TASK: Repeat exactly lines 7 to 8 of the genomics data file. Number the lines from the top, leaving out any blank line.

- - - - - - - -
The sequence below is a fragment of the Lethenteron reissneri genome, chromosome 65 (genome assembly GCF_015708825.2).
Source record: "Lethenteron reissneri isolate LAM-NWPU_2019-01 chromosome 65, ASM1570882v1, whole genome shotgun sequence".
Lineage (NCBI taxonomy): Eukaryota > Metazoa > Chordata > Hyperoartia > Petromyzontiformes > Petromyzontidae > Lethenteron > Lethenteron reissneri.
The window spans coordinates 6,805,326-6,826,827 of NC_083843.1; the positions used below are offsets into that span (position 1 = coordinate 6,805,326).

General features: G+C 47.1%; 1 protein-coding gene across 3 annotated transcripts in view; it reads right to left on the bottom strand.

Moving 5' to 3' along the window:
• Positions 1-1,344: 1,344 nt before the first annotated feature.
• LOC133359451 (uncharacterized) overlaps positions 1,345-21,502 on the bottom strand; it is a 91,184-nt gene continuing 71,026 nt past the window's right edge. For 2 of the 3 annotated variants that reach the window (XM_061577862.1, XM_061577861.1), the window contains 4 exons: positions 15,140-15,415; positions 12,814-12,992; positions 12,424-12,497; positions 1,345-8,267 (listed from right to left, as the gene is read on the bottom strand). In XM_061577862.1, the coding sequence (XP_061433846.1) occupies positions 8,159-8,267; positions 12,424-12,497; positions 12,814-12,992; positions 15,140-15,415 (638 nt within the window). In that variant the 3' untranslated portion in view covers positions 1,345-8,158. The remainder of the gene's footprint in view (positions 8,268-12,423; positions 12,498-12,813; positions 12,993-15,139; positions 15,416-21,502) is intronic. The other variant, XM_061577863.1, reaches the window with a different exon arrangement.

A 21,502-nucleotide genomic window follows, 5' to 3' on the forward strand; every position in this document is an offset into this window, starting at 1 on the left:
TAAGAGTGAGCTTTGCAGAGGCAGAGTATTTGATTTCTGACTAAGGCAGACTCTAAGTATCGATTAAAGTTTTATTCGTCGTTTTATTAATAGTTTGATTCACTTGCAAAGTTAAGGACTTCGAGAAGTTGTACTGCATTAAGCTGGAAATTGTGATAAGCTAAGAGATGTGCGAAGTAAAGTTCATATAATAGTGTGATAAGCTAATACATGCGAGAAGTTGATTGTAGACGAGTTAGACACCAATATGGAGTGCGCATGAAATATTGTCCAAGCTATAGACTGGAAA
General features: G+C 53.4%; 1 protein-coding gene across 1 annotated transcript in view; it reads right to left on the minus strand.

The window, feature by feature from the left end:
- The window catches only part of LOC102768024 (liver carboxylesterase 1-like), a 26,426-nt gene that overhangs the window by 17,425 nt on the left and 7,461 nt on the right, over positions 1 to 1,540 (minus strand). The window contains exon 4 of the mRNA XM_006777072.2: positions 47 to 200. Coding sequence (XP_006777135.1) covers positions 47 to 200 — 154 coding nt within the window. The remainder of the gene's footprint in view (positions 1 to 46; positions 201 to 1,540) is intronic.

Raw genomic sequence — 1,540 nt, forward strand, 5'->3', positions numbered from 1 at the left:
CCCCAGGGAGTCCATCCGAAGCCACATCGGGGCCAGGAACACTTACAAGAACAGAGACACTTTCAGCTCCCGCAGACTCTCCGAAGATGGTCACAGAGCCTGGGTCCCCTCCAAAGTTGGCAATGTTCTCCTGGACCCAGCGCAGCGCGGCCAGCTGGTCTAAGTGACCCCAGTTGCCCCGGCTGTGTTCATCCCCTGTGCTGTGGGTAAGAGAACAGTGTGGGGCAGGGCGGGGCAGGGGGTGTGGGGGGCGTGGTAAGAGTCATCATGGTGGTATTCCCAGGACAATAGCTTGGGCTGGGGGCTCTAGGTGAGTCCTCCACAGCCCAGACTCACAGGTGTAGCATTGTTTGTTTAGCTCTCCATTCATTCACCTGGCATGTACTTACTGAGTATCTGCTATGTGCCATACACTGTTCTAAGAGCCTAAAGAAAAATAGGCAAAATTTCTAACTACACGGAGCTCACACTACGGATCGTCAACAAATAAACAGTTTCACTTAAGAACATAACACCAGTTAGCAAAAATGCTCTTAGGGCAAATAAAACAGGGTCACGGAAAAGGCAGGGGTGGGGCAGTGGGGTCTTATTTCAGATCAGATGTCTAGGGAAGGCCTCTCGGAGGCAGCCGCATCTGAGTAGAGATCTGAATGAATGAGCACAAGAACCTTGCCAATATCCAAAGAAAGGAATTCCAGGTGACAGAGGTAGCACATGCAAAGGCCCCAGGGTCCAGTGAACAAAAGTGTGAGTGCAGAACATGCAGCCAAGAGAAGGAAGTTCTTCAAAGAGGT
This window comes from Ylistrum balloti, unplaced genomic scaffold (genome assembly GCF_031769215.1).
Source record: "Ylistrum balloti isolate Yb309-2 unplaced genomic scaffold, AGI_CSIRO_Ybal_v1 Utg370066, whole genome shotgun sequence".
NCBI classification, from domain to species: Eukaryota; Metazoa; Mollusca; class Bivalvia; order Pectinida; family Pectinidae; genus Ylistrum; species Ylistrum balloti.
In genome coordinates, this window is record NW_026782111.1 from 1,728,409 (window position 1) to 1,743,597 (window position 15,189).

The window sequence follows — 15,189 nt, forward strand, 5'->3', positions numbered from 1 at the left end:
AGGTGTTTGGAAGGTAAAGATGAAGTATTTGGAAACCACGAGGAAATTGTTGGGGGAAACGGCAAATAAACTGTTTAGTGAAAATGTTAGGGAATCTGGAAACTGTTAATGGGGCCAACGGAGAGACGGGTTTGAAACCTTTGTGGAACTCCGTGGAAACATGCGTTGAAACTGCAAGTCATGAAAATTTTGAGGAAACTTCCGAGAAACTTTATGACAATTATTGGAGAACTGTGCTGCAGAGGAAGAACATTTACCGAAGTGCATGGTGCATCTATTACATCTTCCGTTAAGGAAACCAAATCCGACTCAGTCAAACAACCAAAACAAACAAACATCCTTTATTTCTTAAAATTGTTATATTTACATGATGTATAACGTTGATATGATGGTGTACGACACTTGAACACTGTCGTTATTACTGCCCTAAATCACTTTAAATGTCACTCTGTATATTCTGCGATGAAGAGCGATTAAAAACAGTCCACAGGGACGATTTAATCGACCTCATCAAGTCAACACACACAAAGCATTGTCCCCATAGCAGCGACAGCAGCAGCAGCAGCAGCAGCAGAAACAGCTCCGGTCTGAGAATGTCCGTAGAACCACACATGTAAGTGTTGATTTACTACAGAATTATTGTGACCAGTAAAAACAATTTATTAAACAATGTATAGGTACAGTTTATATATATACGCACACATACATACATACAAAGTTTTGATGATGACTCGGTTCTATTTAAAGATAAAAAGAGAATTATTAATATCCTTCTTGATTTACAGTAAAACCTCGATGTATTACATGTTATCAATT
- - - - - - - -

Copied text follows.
• Positions 1-1,344: 1,344 nt before the first annotated feature.
• LOC133359451 (uncharacterized) overlaps positions 1,345-21,502 on the bottom strand; it is a 91,184-nt gene continuing 71,026 nt past the window's right edge. For 2 of the 3 annotated variants that reach the window (XM_061577862.1, XM_061577861.1), the window contains 4 exons: positions 15,140-15,415; positions 12,814-12,992; positions 12,424-12,497; positions 1,345-8,267 (listed from right to left, as the gene is read on the bottom strand). In XM_061577862.1, the coding sequence (XP_061433846.1) occupies positions 8,159-8,267; positions 12,424-12,497; positions 12,814-12,992; positions 15,140-15,415 (638 nt within the window). In that variant the 3' untranslated portion in view covers positions 1,345-8,158. The remainder of the gene's footprint in view (positions 8,268-12,423; positions 12,498-12,813; positions 12,993-15,139; positions 15,416-21,502) is intronic. The other variant, XM_061577863.1, reaches the window with a different exon arrangement.